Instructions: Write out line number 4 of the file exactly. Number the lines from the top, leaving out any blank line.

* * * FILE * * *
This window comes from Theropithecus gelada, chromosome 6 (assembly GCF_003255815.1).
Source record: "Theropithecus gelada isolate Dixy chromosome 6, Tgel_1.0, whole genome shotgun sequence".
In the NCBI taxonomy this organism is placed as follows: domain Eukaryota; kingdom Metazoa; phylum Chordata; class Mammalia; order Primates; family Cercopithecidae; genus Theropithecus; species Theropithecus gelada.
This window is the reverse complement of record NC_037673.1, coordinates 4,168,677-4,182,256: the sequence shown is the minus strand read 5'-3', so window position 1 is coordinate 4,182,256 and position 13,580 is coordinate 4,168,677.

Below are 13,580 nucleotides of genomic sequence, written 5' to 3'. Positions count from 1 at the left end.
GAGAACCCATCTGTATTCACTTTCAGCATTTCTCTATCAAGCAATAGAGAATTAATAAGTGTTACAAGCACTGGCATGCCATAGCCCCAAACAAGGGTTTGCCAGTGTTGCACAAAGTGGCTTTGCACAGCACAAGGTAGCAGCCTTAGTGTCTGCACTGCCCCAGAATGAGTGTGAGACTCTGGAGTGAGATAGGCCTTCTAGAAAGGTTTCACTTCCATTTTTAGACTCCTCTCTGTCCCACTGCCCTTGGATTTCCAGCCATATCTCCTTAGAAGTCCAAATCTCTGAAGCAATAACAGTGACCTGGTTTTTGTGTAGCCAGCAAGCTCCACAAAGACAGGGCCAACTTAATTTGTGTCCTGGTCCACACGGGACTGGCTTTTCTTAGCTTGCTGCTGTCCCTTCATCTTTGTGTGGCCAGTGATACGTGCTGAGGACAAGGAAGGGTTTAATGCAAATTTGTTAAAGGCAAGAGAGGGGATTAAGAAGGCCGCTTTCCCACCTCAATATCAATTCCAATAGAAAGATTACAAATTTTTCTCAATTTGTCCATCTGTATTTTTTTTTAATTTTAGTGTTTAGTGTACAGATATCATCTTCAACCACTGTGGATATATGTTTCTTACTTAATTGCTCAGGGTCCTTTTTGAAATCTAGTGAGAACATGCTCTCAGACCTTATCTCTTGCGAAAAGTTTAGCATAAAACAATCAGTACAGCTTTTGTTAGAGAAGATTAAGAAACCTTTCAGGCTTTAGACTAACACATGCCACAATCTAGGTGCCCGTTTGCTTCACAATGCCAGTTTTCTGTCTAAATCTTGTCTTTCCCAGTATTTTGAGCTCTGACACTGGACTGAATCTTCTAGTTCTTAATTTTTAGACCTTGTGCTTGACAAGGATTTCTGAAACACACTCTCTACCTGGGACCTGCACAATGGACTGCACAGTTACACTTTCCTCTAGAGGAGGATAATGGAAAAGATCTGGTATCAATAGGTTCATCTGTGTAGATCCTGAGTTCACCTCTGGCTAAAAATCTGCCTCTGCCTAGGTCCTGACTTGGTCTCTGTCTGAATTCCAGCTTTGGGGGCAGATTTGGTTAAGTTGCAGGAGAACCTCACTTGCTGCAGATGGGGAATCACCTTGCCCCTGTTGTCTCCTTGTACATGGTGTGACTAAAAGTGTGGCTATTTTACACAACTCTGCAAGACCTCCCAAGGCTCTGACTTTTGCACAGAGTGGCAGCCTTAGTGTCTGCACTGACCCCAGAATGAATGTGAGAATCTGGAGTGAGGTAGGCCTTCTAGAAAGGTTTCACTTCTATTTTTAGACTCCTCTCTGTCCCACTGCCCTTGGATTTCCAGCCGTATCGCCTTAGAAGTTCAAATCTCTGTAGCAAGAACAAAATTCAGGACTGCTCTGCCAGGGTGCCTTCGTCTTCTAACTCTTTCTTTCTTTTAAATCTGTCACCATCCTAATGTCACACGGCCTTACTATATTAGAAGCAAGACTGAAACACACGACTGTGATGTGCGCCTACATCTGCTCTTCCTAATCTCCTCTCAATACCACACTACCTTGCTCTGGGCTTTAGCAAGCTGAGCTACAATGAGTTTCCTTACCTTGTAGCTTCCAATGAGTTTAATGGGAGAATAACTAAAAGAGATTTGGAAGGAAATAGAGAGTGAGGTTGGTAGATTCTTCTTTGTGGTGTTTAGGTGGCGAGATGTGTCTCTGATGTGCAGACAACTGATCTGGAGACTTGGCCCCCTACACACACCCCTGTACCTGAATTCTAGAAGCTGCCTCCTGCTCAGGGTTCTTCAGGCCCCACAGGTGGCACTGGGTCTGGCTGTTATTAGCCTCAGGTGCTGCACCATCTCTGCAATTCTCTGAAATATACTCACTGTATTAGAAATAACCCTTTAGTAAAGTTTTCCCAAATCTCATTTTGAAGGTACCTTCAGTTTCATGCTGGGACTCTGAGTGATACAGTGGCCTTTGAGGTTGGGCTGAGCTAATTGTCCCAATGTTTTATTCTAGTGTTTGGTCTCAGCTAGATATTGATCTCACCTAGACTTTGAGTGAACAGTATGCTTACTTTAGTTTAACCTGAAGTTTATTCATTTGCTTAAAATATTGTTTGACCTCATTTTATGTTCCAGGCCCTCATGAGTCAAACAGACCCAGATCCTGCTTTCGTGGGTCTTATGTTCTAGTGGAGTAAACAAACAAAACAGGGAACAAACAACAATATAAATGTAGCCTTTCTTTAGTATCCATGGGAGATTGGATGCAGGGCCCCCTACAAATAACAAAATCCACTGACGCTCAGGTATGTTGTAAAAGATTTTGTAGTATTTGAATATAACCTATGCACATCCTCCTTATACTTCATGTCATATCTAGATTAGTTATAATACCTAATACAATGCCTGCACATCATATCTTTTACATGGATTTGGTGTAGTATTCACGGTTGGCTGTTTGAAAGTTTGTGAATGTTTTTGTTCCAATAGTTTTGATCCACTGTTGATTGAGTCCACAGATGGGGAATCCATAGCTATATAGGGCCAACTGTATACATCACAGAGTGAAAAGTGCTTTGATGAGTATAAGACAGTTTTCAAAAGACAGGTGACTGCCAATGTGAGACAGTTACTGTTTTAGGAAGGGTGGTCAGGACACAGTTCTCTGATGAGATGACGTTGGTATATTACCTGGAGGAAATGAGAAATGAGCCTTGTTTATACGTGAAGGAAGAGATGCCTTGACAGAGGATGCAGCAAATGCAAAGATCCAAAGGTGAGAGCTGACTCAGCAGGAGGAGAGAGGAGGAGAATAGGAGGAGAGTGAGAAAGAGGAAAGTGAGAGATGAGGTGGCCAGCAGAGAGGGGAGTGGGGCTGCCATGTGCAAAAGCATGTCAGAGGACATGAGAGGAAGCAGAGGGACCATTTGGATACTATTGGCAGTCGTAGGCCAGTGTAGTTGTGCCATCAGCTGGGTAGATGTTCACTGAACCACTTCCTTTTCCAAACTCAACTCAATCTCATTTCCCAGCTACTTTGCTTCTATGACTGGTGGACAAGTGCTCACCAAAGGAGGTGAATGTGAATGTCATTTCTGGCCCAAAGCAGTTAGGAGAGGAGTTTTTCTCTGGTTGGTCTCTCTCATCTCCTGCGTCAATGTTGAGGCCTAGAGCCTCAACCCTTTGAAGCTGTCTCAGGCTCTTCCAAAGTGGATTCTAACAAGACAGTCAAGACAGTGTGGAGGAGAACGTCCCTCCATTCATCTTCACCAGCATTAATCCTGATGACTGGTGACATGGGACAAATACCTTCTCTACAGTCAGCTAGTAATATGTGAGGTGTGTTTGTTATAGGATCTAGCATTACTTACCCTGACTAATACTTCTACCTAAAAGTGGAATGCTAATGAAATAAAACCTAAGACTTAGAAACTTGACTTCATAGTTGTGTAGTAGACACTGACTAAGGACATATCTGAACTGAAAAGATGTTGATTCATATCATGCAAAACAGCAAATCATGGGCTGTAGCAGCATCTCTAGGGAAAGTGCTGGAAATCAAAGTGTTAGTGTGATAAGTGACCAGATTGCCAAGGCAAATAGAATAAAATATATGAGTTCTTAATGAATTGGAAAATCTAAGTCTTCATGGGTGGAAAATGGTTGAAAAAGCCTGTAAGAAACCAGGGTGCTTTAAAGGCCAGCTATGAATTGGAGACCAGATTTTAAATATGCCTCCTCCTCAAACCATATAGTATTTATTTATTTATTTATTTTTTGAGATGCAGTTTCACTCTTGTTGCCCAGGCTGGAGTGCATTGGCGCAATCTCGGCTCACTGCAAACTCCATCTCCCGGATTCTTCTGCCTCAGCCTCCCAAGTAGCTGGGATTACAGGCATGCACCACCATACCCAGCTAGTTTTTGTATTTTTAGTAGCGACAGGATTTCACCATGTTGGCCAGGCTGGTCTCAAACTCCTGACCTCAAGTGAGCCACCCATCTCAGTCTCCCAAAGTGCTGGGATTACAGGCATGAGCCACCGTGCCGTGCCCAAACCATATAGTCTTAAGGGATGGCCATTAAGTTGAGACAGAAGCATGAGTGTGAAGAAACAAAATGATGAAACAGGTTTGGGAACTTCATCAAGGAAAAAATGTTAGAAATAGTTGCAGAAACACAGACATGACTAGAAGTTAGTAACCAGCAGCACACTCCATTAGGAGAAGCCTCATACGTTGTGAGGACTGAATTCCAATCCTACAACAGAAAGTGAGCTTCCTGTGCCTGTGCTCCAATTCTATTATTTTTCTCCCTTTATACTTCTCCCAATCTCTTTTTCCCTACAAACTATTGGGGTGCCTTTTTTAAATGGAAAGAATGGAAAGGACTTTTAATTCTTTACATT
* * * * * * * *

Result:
This window is the reverse complement of record NC_037673.1, coordinates 4,168,677-4,182,256: the sequence shown is the minus strand read 5'-3', so window position 1 is coordinate 4,182,256 and position 13,580 is coordinate 4,168,677.